For those of you who have visited Japan you may be aware of chu-hi, you will find an abundance of different flavored chu-hi in convenience stores and supermarkets however you may be less aware of the new trend: Fruit Sake.
Chu hi is what we would call alcopops, coolers or spirit coolers (depending where you live). These RTD’s are extremely popular in Japan and are a mix of fruits, usually citrus, with the Japanese alcohol Shochu.
Japanese consumers now have an alternative in Fruit Sake as Sake makers are starting to enter the Alcopops market with their Fruit Sake. Although in it’s early stages and not as prevalent as chu-hi they are scrumptious. The few Sake breweries who have started to explore Fruit Sake mainly focus on strawberry, yuzu (a citrus flavor mix between orange and lemon), ume (plum) and orange. Fruit Sakes are not as readily available as chu-hi but being essentially the same idea as chu-hi (fruit steeped in alcohol, just Sake not Shochu) there is little education needed for the consumers.
For the overseas market the case is similar: everyone knows Alcopops so the step to Fruit Sake is not a big one and needs little market education.
Not only do consumers now have a delicious alternative there is also benefit for the breweries. Sake is mostly made from October to, when it is bottled, in early Spring-this leaves the rest of the year for breweries to twiddle thumbs and maybe make small batches of seasonal Sake. With the fruits being available out of the main Sake brewing season breweries can use their capacity to diversify and experiment with new innovative fruity flavoured Sake.
As with all Sake the taste varies between the breweries with some having a back taste of Sake and some more fruity. After trying a good range of Fruit Sakes from various breweries based in Japan, Sakeportal.com – a Sake distributor based in Kyoto specializing in sourcing True Taste Sake from smaller artisan breweries with generations of history and awards-has found a brewery that produces exceptionally fruity, Fruit Sake and we would like to introduce you to this new trend with a selection of their best Fruit Sake.
How the brewery started the Fruit Sake business: Born from an Encounter with the Finest Fruits
The brewery was initially planning to make chu-hi and went to Wakayama in search of ripe Plums. They met a wonderful ripe Nanko plum famer whose plums are harvested in the mountains and have a rich scent reminiscent of peaches. They found they were able to make plum liqueur with a soft taste by soaking it in Sake.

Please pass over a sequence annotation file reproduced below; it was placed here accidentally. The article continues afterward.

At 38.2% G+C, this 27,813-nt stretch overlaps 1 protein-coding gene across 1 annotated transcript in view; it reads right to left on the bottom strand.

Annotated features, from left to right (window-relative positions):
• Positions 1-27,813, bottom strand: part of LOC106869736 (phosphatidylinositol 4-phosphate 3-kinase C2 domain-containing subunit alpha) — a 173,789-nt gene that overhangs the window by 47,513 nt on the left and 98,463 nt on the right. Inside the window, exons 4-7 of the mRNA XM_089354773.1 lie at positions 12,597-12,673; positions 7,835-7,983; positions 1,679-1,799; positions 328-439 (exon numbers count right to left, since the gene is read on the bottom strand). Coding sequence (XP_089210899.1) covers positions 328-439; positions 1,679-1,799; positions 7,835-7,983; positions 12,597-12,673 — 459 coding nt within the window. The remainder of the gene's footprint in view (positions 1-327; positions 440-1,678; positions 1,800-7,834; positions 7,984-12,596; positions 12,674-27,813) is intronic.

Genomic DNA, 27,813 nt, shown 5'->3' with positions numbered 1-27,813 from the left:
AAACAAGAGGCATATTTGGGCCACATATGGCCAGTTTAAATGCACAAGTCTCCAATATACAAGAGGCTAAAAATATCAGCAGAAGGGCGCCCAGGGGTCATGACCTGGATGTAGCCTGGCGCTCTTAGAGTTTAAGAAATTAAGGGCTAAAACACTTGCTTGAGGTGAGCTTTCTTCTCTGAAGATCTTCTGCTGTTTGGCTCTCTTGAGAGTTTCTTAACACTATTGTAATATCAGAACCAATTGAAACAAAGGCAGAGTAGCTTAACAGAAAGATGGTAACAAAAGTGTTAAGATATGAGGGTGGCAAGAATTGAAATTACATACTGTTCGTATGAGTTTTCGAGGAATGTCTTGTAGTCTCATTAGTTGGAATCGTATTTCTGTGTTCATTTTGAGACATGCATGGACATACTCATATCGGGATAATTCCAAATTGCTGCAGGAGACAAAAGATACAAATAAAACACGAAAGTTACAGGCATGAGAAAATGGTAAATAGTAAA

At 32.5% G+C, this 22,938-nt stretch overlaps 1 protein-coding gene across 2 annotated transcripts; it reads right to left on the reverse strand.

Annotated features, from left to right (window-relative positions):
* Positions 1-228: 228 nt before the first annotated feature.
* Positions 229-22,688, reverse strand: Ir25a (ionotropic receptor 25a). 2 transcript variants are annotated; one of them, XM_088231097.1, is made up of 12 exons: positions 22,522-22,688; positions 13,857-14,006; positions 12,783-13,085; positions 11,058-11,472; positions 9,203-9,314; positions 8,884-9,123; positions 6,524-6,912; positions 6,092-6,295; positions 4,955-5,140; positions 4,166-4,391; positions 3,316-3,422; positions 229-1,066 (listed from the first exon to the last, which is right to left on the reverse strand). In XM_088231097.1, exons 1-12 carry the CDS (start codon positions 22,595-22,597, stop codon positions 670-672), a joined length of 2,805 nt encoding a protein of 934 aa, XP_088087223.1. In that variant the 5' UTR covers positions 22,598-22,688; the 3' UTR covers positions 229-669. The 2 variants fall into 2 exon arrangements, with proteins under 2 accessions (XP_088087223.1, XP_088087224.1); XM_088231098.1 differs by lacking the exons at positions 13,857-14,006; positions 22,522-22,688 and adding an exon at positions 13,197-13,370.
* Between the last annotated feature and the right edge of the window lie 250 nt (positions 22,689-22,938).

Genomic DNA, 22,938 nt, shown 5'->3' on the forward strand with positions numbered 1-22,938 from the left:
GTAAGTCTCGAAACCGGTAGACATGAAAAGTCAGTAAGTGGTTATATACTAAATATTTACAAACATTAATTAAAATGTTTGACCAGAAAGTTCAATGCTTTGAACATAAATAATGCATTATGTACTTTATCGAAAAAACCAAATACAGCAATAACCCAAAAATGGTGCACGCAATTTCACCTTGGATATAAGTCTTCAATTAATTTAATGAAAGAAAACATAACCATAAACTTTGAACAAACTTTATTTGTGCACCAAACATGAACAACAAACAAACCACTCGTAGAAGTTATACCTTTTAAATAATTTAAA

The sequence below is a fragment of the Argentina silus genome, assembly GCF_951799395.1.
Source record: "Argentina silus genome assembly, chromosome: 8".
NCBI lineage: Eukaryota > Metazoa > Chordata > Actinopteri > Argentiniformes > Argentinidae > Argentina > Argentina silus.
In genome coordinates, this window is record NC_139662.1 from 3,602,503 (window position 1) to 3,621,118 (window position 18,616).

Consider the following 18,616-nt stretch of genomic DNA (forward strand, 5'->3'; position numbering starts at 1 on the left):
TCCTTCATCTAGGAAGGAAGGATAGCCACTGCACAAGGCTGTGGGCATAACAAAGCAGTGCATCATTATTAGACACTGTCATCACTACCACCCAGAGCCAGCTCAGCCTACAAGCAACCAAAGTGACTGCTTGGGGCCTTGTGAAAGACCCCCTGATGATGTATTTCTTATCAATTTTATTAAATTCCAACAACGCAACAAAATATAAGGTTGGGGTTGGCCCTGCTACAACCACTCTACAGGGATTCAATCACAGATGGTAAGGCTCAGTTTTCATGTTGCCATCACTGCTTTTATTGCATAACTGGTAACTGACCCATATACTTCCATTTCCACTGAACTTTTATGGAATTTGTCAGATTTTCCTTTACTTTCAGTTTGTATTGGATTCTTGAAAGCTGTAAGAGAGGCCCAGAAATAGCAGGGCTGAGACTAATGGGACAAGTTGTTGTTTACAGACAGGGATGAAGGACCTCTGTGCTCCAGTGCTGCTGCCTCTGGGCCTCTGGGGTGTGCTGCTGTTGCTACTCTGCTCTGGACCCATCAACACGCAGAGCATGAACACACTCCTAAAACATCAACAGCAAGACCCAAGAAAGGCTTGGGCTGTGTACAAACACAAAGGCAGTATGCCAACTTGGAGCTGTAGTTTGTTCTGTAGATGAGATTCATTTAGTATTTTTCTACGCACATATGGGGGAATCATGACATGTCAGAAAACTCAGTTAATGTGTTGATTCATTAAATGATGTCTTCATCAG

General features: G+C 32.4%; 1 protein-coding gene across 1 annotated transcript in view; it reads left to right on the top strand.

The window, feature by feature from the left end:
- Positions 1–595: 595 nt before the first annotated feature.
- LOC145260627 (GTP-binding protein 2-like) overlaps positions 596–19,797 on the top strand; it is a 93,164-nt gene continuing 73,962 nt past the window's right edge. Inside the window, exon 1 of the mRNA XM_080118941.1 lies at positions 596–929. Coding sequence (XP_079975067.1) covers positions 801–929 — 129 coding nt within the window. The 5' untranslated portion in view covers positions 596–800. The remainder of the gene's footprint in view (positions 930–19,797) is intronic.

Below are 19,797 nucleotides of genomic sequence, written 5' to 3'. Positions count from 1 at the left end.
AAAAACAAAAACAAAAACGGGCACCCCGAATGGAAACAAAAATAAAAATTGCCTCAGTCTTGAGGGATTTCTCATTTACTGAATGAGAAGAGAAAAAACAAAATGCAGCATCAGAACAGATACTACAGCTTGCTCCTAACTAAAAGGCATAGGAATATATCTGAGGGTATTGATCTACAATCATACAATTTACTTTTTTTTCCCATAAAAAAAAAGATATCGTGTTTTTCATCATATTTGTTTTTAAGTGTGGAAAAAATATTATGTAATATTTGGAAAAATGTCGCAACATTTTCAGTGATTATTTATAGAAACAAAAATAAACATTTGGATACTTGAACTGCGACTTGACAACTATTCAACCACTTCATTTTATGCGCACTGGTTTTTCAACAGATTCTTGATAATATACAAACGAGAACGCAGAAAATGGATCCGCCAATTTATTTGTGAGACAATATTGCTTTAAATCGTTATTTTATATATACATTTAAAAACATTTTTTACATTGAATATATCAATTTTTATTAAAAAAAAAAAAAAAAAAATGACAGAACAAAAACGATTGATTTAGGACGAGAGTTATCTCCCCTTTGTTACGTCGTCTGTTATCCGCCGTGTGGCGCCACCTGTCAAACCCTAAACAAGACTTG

After talking with the farmer they discovered about lemons that are cultivated in another place. The lemons in Japan are usually imported products with a pointed shape similar to American football balls, but domestic lemons are rounder than that and the farmer said they are less sour than imported products so they were not selling well.
However, the domestic lemon has a very Japanese-friendly shape, the sourness of the lemon is soft, and in addition to the Japanese-style tenderness, it also has a ripe and rich umami. It is a wonderful thing with a strangely slight sweetness.
Also imported lemons are harvested in an immature state with blue fruits and turn yellow during import, and that wax for preservative purposes is used. The strong acidity that creates the sourness is because it is harvested in an immature state. The Japanese lemons do not use pesticides or the antiseptic wax.
So the brewery master visited the lemon gardens on the slope of the mountain which started cultivating lemons more than 100 years ago. They fell in love with the lemon, whose taste has been passed down for 100 years and so the brewery, starting with these two flavors, went on to create a range of Fruit Sakes made from the finest fruits.
Sake and luscious domestically grown fruits come together.
Lemon Fruit Sake has been born and we want many consumers to taste this high-quality lemon Sake for its elegant and easy-to-drink taste that makes use of the softness of domestic lemon and Sake. Harvested after reaching full ripeness, they have a sweetness and rich flavor not found in the commonly available imported lemons, resulting in an elegant, gently tart lemon Sake.
Visiting the orchard just before harvest, you are treated to the gently sweet, peach-like aroma given off by the ripe plums. We steep in Sake (instead of the more common Shochu) to produce a sublimely mellow Plum Sake that brings out the full aroma of ripe, luscious plums.
We met a wonderful mandarin orange in Ehime. Mandarin oranges cultivated in Akahama, Ehime prefecture, that do not rely on pesticides or chemical fertilizers. “Mikan Sake” was born for the first time in five years and it is mainly made from blue oranges, and uses Satsuma mandarin, sweet summer, etc. to create a very juicy and rich taste.
We hope to support this production area as much as possible, and at the same time we fell in love with the fact that there is no fragrant yuzu anywhere else in Japan, and so “Yuzu sake” was born. Made from the birthplace of yuzu these precious yuzu are made into a Fruit Sake that is fragrant and has a profound taste by using not only the fruit but also the whole. It is a full-fledged taste that you can enjoy with meals as well as before and after meals.
A pure delight to drink, you can buy these Japanese Fruit Sakes direct from Japan through Sakeportal.